The last thing I want is a war of words with fellow Herald columnist Richard Prebble, but he did write something the other day that got me thinking,
Referring to New Zealand's decision not to pay a premium for early vaccine delivery, the former Labour Minister, then Act leader, asked: "Is an African life worth more than a Kiwi life?"
By declining to pay Pfizer extra, Prebble appeared to contend, we had fallen behind the rest of the world, including the African continent, when it comes to inoculating against Covid.
Wow, I thought. Big deal if true. Politicians can be atruistic – but only, as a rule, when it aligns with self-interest.
If, as suggested, the Ardern government had held back New Zealand's vaccine rollout as a gift to the world's poor, this really would be taking the Kindness Doctrine to a whole new level.
So I thought I'd look into whether Prebble and other critics of the Government's plan have a point. Has woke progressivism really elevated the value of African lives above our own?
To say the answer is "no" understates the case. Let's take stock of where New Zealand stands with respect to vaccinations, and contrast it to the state of play in the developing world.
To begin with, the Government has secured enough vaccines for everyone - signed and sealed, if not yet delivered. New Zealand has administered more than 1.4 million doses so far. Assuming every person needs two doses, that's enough to have vaccinated about 14.3 per cent of the country's population. We would all like the jab sooner, but there's no reason to doubt everyone will get protected once supplies and logistics allow, even if it spills over into next year.
Other wealthy countries are undeniably lapping New Zealand - Canada, for example, has procured more than 10 doses for every resident - but in a world of vaccine-haves and have-nots, we are decidedly in the former category.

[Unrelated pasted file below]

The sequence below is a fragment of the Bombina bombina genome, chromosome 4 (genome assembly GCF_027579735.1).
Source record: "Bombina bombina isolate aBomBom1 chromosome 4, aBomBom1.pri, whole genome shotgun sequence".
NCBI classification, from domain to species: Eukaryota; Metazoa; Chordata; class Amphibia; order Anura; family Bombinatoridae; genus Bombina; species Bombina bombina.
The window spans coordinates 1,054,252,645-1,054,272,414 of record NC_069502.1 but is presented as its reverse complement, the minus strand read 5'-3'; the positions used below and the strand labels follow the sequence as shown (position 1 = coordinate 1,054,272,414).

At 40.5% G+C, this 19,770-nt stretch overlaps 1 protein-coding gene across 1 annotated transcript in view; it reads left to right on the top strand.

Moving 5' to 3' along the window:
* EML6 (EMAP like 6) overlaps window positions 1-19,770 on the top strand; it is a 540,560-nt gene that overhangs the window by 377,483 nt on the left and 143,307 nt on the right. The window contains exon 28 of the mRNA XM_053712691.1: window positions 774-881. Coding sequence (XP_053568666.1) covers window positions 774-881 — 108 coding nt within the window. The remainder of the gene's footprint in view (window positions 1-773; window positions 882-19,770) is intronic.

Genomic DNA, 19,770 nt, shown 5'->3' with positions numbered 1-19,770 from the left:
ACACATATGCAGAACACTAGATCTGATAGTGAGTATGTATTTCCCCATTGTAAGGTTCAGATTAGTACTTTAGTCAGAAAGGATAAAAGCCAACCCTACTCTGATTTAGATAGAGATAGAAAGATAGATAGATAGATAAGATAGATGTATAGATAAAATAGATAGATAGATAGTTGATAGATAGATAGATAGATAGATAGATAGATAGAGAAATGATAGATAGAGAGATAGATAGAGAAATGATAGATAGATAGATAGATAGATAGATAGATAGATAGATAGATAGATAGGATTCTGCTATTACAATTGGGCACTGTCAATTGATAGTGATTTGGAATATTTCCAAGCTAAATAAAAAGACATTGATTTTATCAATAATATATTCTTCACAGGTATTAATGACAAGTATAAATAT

Contrast this with Africa, where only around 1.5 per cent across the continent have received two doses, and where the pandemic is worse than ever due to outbreaks of the virulent Delta variant. Last week, the World Health Organisation sounded the alarm, reporting that "Africa has recorded a 43 per cent week-on-week rise in Covid-19 deaths, as hospital admissions increase rapidly and countries face shortages in oxygen and intensive care beds".
Meanwhile, even the most optimistic projections suggest fewer than 20 per cent of the continent's population will be immunised by the year's end and, according to the New York Times, Europe and South America are dispensing vaccines nearly 20 times faster than Africa. Make no mistake: this is the result of wealthy nations hogging supply. As of May 2021, 80 per cent of doses administered were in high-income and upper-middle-income countries, compared with just 0.4 per cent in low-income countries, and all but one billion of the 11 billion doses scheduled for production this year are already accounted for.
Even if African Governments somehow discover the resources to finance mass vaccinations, the supply simply isn't there.
It's as if we learned nothing from the disastrous failure of the international community to prevent millions of AIDS deaths by withholding life-saving HIV treatments from Africa for eight tragic years.
As Helen Clark told me earlier in the week, "the pandemic can't be brought under control without high global rates of vaccination. We are a long way from achieving that".
Beyond preventable death and disease, possibly on a catastrophic scale, a sprawling, out-of-control pandemic will inevitably set back the slow but consistent progress achieved across Africa since the 1990s against extreme poverty. As night follows day, expect famine, conflict and widespread social unrest in its wake - just look at South Africa today.
For a tiny fraction of what wealthy nations like ours spent on Covid stimulus and recovery, we could immunise the globe without breaking a sweat. Our failure to do so isn't just a moral failure, it's public health and geopolitical madness. Instead of stockpiling vaccines and rallying behind the precious intellectual property rights of a handful of pharmaceutical companies, a true global effort would have saved lives, defeated the pandemic once and for all, prevented economic mayhem, and engendered international goodwill for a generation.
To return to my earlier point, it was a moment tailormade for enlightened self-interest, a case where doing the right thing is also doing the smart and strategic thing. History's verdict is forming before our eyes, and it isn't pretty,
Bring on the vaccines here in Aotearoa, for sure. Let's hold the Government to its timetable, and get on with it.
But, please, let's not for a moment pretend we are victims of global vaccine inequality when we are plainly among its beneficiaries.
Me mahitahi tātou mō te oranga katoa.
Let us work together to achieve ultimate wellbeing and health for all.
• Shane Te Pou (Ngai Tuhoe) is a company director at Mega Ltd, a commentator and blogger and a former Labour Party activist